The short version of ROGUE NATION's premise is that Cruise's Hunt is on the run and separated from his team. The Mission: Impossible unit has been disbanded by a government that finds it too much of a liability. But instead of coming home to roost, Hunt goes rogue - convinced that a top-secret organization called The Syndicate is pulling the strings from behind the scenes - taking out MI operatives and plotting various nefarious acts of global terror. Jeremy Renner's William Brandt - the MI government liason introduced in the last film - finds his hands tied by the government's blacklisting of the whole MI program, but he decides to help out Hunt in secret. As does Simon Pegg's ever-loyal tech expert Benji, and Ving Rhames' bruising weapons guru Luther. Hunt desperately tries to find the mysterious man behind the curtain of The Syndicate - the villainous Solomon Lane (Sean Harris), even as he runs afoul of femme fatale Ilsa Faust (Rebecca Ferguson), who may be working for The Syndicate, may be a double agent, or may have her own mysterious agenda.

So, a couple things to talk about there. The first is that McQuarrie does great things with the MI team. After five movies, this is the first one where I realized that I really dug this combo of actors and characters. McQuarrie infuses all of the team members with jolts of personality. I mean, sure, Pegg has the comic chops and charisma to make Benji entertaining regardless. But here, Benji is more than just comic relief - we really get insight into his friendship with /hero worship of Hunt - and there's an added emotional layer to the character. There's lots of great banter - and genuine tension - between Cruise, Pegg, Renner, and Rhames. Throw in Alec Baldwin as a melodramatic government suit at odds with Renner, and you've got lots of great character dynamics to play with.

I also really enjoyed Sean Harris as the villain. He's like Mike Myers' Dieter as the leader of a global criminal conspiracy. And man, the final confrontation between him and Hun is just ingeniously staged. But more than that, the way the villains are introduced here is just Action Movie Making 101. McQuarrie gives each of Harris' henchmen just enough personality to make every fight and chase feel personal.

But the biggest story here is clearly Rebecca Ferguson as Ilsa Faust (great character name, by the way). Begin your fan-casting for her in the role of every kick-ass female franchise part now, because she is flipping fantastic in ROGUE NATION. As much as we've seen the which-side-is-she-really-on? femme fatale done before, Ferguson owns the part in a way that's rare and noteworthy. In the past, we've seen female leads in the MI-verse that couldn't quite match Cruise's intensity and presence. But here, Ferguson proves herself to be the real deal. It helps that the film's script ultimately does right by her character - giving her an arc that ultimately makes sense, and emotional and dramatic stakes that matter. But you've also got to give credit to the presence and badassery of the actress bringing this character to life. Suffice it to say, there's a brutal fight scene towards the film's end in which a lesser movie would have sidelined Ilsa. But in ROGUE NATION, Ilsa is not only right in the middle of the fray, but she is a complete ninja.

To talk a little more about Cruise, I think we're all getting to the point where - whacked-out Scientology baggage aside - we've got to acknowledge Cruise as a modern cinematic treasure. The level of commitment the guy brings to these roles - whether it be via participating in insane stunts, or just in general with the ferocity and physicality of his acting - is unmatched. Cruise is one of the few actors who I'm basically okay watching play a version of himself. Not to say he can't also do great character roles. But what I'm saying is: I can forgive Ethan Hunt being sort of a blank slate, because really, we're here to watch the Cruise show. And what's sort of - again - ingenious about ROGUE NATION is how fully aware it is of that on a meta / script level. The movie's main themes - about Hunt being turned on by the cruel system that birthed him, and wondering if he should just chuck it all and disappear - nicely parallel Cruise's own story. In any case, Cruise 100% brings his A-game to this one, and it makes a difference.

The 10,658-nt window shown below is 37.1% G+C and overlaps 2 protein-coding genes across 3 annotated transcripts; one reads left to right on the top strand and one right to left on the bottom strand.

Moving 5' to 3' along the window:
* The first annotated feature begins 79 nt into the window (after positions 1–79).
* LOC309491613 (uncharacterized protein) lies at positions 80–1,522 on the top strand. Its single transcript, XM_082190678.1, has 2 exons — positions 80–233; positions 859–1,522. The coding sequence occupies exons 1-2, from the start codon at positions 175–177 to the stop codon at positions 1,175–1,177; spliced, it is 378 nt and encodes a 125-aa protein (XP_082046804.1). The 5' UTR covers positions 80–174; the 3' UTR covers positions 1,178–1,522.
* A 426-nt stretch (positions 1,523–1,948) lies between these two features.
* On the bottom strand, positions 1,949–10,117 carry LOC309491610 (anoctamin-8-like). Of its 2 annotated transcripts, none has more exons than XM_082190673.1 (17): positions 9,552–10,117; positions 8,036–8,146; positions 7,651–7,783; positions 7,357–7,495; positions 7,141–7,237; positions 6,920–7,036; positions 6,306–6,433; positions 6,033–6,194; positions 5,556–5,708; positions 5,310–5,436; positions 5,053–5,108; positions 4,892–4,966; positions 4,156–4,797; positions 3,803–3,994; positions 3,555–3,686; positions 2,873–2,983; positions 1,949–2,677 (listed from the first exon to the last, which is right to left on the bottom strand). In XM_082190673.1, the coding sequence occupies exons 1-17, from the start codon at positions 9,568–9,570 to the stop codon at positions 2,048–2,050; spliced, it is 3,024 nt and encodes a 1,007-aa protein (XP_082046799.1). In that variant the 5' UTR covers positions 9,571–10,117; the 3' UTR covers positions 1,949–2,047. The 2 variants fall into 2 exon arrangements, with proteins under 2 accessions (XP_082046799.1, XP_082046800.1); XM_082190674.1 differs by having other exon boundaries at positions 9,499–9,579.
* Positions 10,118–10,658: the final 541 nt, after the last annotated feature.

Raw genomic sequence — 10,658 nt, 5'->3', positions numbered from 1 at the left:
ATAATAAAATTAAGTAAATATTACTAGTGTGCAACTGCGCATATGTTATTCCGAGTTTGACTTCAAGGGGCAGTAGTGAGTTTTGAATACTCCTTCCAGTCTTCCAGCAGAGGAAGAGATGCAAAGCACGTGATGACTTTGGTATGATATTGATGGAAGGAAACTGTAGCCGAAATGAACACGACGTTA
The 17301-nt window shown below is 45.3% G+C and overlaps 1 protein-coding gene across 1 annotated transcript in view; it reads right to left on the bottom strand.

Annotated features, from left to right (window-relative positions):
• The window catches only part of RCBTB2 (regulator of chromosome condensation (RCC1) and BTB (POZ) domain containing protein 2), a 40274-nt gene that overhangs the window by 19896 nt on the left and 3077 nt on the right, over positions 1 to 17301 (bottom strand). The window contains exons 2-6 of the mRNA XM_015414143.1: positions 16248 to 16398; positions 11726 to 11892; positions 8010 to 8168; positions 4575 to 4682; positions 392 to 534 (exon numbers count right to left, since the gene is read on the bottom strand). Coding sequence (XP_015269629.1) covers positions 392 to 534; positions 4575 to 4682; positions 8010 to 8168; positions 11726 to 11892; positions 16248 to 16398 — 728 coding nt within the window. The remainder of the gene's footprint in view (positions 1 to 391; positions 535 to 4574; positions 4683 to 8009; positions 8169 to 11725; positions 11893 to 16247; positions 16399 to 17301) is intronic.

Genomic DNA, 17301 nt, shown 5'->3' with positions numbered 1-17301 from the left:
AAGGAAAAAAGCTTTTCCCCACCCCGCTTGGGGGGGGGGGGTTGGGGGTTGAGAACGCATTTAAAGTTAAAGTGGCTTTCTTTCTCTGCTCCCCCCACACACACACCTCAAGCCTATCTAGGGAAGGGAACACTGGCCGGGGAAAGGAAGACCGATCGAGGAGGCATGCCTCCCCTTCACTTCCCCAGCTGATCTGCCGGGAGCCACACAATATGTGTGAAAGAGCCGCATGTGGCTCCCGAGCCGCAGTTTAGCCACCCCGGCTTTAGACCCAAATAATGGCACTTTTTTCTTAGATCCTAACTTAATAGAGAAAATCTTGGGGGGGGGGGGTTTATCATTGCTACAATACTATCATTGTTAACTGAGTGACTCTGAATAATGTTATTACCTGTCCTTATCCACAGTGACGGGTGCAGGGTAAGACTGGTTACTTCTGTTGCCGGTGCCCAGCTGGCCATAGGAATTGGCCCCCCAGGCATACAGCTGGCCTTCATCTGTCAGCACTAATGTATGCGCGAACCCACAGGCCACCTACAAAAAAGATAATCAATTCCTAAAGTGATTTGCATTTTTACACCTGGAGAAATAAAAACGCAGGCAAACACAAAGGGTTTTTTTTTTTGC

Now, Cruise and McQuarrie had a nice little action-sleeper recently with Jack Reacher. But their skill-sets really sync perfectly here. ROGUE NATION has several standout set-piece action scenes that are just masterfully composed. I'm thinking about a gorgeously shot fight scene that takes place backstage at an opera house, as Hunt tangles with a Syndicate heavy atop suspended platforms that rise and fall depending on how they are weighted. I'm thinking about a nail-biting underwater sequence in which Hunt has to hold his breath while trying to open a computerized lock, all while giant rotors rotate around him, forcing him to dodge for his life. I'm thinking of a high-speed motorcycle chase that has you holding on to dear life in your seat. What makes these action scenes work so well? For one thing, each is big, elaborate - and yet, each is grounded in physics and logic and "rules." It's amazing how effective an action scene can be when we understand the physics of what's happening in a given moment - that's how you make something visceral. For another thing, each one tells a story. We understand what the characters are after, it's clear what the goal is, and we understand the underlying stakes. Again, it's movie-making 101, but it feels like a lost-art in today's blockbuster world.

My only complain with the film is that, occasionally, the tone feels a little off. McQuarrie tends towards the pulpy - which is cool - but I think that the movie occasionally has some dialogue and character stuff that serves as unintentional comic relief because it's so grandiose. Alec Baldwin, in particular, goes a little too Jack Donaghy in some places.

ROGUE NATION feels like a throwback - not because there's anything dated about it, but simply because it feels practical, real, and beholden to real-world logic even at its most extreme. This is the rare action movie that has you hanging on every punch, every leap, every bullet's trajectory.  The best Mission: Impossible movie and one of the summer's best.

My Grade: A-